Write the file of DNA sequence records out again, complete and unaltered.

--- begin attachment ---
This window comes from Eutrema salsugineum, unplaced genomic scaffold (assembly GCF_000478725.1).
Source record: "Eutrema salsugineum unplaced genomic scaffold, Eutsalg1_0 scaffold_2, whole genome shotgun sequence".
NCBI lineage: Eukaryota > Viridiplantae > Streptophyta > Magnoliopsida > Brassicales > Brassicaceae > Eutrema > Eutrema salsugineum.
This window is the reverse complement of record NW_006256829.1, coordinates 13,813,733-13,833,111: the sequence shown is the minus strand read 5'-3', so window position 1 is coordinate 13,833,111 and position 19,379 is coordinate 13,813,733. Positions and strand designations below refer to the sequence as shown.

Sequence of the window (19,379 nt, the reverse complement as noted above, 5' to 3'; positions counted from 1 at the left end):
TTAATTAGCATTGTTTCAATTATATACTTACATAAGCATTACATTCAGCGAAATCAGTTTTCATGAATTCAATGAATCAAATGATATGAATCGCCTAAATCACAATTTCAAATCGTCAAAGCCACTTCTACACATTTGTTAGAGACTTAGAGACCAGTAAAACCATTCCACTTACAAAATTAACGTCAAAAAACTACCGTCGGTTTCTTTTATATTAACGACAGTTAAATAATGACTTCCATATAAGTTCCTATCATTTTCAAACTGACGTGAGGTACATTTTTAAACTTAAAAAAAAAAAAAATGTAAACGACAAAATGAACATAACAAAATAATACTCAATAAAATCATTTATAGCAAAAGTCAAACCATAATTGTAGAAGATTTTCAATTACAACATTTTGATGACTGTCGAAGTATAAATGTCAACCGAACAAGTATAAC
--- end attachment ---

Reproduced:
This window comes from Eutrema salsugineum, unplaced genomic scaffold (assembly GCF_000478725.1).
Source record: "Eutrema salsugineum unplaced genomic scaffold, Eutsalg1_0 scaffold_2, whole genome shotgun sequence".
NCBI lineage: Eukaryota > Viridiplantae > Streptophyta > Magnoliopsida > Brassicales > Brassicaceae > Eutrema > Eutrema salsugineum.
This window is the reverse complement of record NW_006256829.1, coordinates 13,813,733-13,833,111: the sequence shown is the minus strand read 5'-3', so window position 1 is coordinate 13,833,111 and position 19,379 is coordinate 13,813,733. Positions and strand designations below refer to the sequence as shown.

Sequence of the window (19,379 nt, the reverse complement as noted above, 5' to 3'; positions counted from 1 at the left end):
TTAATTAGCATTGTTTCAATTATATACTTACATAAGCATTACATTCAGCGAAATCAGTTTTCATGAATTCAATGAATCAAATGATATGAATCGCCTAAATCACAATTTCAAATCGTCAAAGCCACTTCTACACATTTGTTAGAGACTTAGAGACCAGTAAAACCATTCCACTTACAAAATTAACGTCAAAAAACTACCGTCGGTTTCTTTTATATTAACGACAGTTAAATAATGACTTCCATATAAGTTCCTATCATTTTCAAACTGACGTGAGGTACATTTTTAAACTTAAAAAAAAAAAAAATGTAAACGACAAAATGAACATAACAAAATAATACTCAATAAAATCATTTATAGCAAAAGTCAAACCATAATTGTAGAAGATTTTCAATTACAACATTTTGATGACTGTCGAAGTATAAATGTCAACCGAACAAGTATAAC